It may interest residents of Cranbourne to know that a National War Savings Association has been started, and up to date 134 people have joined. Anyone may join, and a card is supplied. The subscriptions are paid by buying sixpenny coupons and affixing them to the cards. When a member has 31 sixpenny coupons on his card a War Savings Certificate will then be given in exchange for the completed card.

War Savings Certificates for 15/6 may, if desired, be purchased outright. The money paid by each person is sent at once to the Treasury, London, it is in fact money lent to the Government, who in return give generous terms. For 15/6 the Government agree in five years to give one pound sterling.

All the money collected is spent on the Army and Navy to provide men, ships, guns and munitions to terminate this great war.

The more money each individual leads the Government the sooner relations and friends will return to their homes and settle down to a peaceful life once more.

Cranbourne section of Winkfield District Magazine, April 1917 (D/P151/28A/9/4)

The use of the Wash Common Recreation Ground as allotments

Newbury Borough Council was prepared to hand over a local recreation ground for vegetable growing.

Tuesday, January 16th, 1917

Cultivation of land for food production

A communication was received from the Newbury District Gardeners Mutual Improvement Association, urging the importance of utilising available land for food production purposes. The Committee desire it to be known that they would be prepared to entertain applications for the use of the Wash Common Recreation Ground as allotments, at a nominal rent, the applicants being responsible for the clearing and preparing of the ground.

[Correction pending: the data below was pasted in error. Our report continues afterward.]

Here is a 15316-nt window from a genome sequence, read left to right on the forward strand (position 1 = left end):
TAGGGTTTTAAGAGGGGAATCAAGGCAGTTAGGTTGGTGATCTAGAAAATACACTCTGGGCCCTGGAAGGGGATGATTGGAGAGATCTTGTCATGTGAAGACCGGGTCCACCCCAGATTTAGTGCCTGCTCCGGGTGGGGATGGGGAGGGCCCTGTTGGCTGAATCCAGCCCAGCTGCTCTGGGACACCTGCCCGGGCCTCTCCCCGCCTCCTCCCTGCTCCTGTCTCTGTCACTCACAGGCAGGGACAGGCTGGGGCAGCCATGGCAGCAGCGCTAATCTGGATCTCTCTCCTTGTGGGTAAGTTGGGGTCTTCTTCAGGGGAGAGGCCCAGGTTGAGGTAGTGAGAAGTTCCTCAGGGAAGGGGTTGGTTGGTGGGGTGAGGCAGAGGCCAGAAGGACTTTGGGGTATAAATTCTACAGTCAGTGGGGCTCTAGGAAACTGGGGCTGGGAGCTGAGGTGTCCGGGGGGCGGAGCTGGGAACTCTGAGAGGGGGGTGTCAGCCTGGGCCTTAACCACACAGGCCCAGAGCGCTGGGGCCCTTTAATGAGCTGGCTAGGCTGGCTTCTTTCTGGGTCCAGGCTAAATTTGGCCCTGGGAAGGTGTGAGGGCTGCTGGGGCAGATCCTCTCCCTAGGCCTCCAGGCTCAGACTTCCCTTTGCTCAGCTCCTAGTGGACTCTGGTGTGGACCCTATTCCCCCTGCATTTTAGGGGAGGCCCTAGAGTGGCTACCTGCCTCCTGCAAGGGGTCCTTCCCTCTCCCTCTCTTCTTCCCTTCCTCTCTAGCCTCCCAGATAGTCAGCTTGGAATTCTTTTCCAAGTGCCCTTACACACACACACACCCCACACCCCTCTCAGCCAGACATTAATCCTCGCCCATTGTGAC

Cultivation of Lands Order, 1916

A circular letter was laid before the Committee from the Board of Agriculture and Fisheries relative to the Regulation made by Order in Council under the Defence of the Realm Consolidation Act, 1914, with the object of increasing the food supplies of the country by extending the existing powers of providing land for cultivation.

By an Order made by the Board in pursuance of this Regulation, allotment authorities in urban areas are empowered to exercise on behalf of the Board the powers conferred by the Regulation, viz the taking possession of (1) unoccupied land, without the necessity of obtaining any consents; (2) occupied land, by agreement with the owner and occupier, and (3) common land, with the consent of the Board. The Board out that in exercising the powers conferred by the Order, Councils will be acting on behalf of the Board, and that no charge will fall on the local rates. The Committee considered the desirability of utilising the powers thus conferred upon the Council, and, while it would seem that the terms of the Board’s letter preclude the use of such a site as Northcroft, the Committee feel that the owner of the vacant land on the eastern side of Rockingham Road might be approached with a view to the acquiring of a portion of such land, should a demand exist for additional land for cultivation as allotments.

Distribution of Seed Potatoes

A letter from the Agricultural Organiser for Berkshire was received, asking the Council to appoint a local correspondent for the carrying out in the Borough of the scheme for the distribution of seed potatoes, as supplied through the Board of Agriculture. In view of the early date by which returns have to be presented as to any quantity of potatoes it may be desired to acquire on the special terms offered by the scheme, the Town Clerk was directed to pass on the communications which had been received to the Newbury and District Gardeners’ Mutual Improvement Association, with a suggestion that they should utilise the scheme in accordance with any local needs of which they may have knowledge.

Newbury Borough Council: Estates, Markets and Bye-laws Committee minutes (N/AC1/2/8)